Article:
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Mental Health Awareness Month – May 2017

Did you know that May is National Mental Health Awareness Month? I never remember what cause goes with what month, but this one is sticking out in my brain this year. Since it’s at the forefront of my mind this year, I thought it was appropriate to write about. Mental illness has affected many people that I know and love, so this piece is dedicated to those who are recovering and to those who may not yet be brave enough to seek out help.


Lately, there’s been a lot of conversation around mental health in the news; thanks to the discussion about the new health care bill under consideration and from the new series on Netflix, 13 Reasons Why. There’s a lot of hype right now around this new Netflix show. I haven’t watched it yet, but it’s on my list. It’s been binge-watched by millions of people at this point and it’s stirred up a lot of commentary on the internet. *SPOILER*: There’s a teen suicide and many critics fear that the series may paint suicide as an option for dealing with personal social issues. Rather than break down how mental illness plays a role in almost 90% of all suicides, the series places blame for Hannah’s (the main character) suicide on the inaction of some of the supporting characters. This depiction is pretty unfair, considering there are so many factors that can lead to a person killing themselves – one being mental illness.

According to the National Alliance on Mental Illness:

  • Approximately 1 in 5 adults in the U.S., that’s 43.8 million people, will experience mental illness in a given year.
  • In youth, approximately 1 in 5 children between the ages of 13–18 will experience a severe mental disorder at some point during their life.
  • “Mood disorders, including major depression, dysthymic disorder, and bipolar disorder, are the third most common cause of hospitalization in the U.S. for both youth and adults aged 18–44.”

Everyone rides the emotional roller coaster from time to time that is caused by events in our lives. That said, mental health conditions are more than that, they are longer lasting conditions that cause changes in our personalities and thoughts. Mental health conditions are not caused because someone is a good/bad person or because they are weak. No one is immune to mental illness since it’s caused by a variety of factors: genetics, traumatic experiences, environmental elements, and even how an individual’s brain is structured can be linking causes. Mental health conditions can lay dormant for years and then suddenly be triggered. They may also be fleeting, only happening seasonally or in random episodes.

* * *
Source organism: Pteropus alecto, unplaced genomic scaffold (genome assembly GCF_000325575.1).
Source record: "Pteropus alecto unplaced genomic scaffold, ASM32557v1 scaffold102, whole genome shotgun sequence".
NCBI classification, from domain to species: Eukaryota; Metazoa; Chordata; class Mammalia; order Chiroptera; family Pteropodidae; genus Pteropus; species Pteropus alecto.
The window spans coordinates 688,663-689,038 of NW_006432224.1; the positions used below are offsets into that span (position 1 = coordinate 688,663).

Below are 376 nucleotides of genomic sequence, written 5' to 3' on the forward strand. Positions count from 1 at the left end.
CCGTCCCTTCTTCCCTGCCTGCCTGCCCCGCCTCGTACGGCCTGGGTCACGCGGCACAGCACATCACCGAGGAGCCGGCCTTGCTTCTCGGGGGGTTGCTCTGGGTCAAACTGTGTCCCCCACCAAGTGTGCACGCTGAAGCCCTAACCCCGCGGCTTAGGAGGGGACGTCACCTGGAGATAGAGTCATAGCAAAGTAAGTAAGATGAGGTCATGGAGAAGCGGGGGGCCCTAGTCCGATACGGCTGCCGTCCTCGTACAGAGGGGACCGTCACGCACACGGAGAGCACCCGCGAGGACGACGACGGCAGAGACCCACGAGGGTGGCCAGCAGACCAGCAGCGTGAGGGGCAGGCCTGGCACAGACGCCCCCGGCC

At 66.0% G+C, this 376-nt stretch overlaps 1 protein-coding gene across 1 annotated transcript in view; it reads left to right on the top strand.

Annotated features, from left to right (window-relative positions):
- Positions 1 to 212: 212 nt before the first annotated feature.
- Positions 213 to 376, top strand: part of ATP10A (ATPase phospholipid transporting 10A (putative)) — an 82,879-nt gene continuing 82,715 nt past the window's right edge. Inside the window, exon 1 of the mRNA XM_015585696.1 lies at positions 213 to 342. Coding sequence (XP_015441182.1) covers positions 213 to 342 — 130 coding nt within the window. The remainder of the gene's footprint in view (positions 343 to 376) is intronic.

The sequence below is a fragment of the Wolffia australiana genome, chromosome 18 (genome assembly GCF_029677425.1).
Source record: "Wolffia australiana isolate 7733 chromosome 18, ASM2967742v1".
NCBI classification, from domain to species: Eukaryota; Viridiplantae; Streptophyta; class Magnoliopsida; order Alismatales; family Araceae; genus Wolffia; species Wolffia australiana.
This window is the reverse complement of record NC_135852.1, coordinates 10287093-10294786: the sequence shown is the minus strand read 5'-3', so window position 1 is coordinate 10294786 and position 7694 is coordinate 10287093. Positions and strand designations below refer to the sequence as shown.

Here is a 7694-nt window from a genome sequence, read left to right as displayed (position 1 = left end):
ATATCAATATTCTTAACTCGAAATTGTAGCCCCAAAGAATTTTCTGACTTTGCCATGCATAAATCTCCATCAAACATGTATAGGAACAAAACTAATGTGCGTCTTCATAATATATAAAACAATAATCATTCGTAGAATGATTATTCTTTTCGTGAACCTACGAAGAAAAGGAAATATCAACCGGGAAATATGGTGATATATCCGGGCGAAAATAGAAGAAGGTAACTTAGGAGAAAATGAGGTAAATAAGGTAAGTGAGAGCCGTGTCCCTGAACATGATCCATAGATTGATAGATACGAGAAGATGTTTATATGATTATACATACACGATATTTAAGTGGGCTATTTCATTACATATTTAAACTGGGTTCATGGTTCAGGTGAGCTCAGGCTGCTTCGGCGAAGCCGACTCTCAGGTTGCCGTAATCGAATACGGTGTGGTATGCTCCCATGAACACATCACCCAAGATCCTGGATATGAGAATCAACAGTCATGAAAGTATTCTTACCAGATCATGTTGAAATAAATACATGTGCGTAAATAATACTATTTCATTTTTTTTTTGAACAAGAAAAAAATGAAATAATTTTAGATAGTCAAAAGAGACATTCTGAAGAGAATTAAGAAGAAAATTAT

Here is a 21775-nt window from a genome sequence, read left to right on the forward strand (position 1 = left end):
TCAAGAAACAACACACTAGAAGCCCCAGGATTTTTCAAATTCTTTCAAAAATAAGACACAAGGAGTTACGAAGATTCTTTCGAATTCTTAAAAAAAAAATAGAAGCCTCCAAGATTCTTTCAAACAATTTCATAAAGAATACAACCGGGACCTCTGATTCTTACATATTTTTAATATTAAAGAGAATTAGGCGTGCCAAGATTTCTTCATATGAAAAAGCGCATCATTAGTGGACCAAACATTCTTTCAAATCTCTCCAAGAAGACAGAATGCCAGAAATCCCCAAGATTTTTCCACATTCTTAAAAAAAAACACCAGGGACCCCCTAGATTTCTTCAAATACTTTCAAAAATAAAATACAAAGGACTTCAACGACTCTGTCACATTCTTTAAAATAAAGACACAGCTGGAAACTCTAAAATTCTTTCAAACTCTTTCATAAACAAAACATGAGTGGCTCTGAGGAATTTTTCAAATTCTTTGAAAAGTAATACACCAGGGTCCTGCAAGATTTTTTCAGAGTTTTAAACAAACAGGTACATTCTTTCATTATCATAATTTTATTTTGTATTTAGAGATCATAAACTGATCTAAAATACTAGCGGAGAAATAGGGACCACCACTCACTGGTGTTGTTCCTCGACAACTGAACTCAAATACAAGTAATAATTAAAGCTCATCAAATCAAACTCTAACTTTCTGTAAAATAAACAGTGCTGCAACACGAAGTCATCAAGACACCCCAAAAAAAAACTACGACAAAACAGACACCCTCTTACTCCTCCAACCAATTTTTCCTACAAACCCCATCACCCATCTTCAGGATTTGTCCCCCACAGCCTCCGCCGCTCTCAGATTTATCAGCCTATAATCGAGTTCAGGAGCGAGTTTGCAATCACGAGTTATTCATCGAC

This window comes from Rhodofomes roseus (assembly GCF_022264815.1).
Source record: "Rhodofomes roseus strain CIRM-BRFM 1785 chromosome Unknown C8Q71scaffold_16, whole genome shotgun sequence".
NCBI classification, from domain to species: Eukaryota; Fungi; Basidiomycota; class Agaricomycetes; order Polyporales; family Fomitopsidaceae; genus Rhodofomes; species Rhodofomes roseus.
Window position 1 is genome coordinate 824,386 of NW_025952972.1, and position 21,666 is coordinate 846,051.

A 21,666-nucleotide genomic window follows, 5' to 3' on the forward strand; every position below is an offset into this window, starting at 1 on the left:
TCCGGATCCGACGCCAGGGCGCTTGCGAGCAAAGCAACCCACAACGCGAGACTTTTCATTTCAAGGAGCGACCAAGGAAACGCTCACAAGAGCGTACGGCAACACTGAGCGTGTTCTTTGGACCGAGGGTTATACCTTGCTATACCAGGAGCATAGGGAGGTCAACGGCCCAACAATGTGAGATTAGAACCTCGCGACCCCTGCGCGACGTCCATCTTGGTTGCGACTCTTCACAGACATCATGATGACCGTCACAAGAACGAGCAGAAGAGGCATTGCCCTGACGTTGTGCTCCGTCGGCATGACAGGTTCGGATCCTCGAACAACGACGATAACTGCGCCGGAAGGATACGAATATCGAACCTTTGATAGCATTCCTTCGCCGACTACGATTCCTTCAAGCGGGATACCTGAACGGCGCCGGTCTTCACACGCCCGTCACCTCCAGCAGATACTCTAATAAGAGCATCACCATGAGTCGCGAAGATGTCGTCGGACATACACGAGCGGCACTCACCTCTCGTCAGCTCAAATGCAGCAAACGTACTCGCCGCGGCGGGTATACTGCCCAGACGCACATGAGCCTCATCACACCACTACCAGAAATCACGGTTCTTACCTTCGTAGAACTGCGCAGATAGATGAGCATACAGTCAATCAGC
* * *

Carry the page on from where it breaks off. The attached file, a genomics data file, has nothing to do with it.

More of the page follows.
Since so many people experience mental illness around us, the odds are very high that you interact with people every day that struggle with some form of mental health condition. If a person is struggling with mental illness, chances are that their children, parents, significant others, etc. are also affected, even if indirectly. Many people still believe that those who struggle with mental illness are “irresponsible,” “less than” or “not good enough,” which couldn’t be further from the truth. Less than half of adults who need mental health services will actually pursue them because they may feel shame or be afraid of being labeled or ostracized.

If you suspect that you or someone you know may be suffering from a mental illness, it’s helpful to know the warning signs and to seek out professional help. If you can, offer that person support – which is easier said than done – be a listening ear, help them seek out resources, but let them know that you are rooting for them. Remember that they are a person, not a condition.

Everyone can help take action on mental health issues in our communities and on a national level. Contact your representatives about health care legislation, volunteer for community organizations, and most importantly, use your voice to respectfully increase mental health awareness and accessibility to mental health services.

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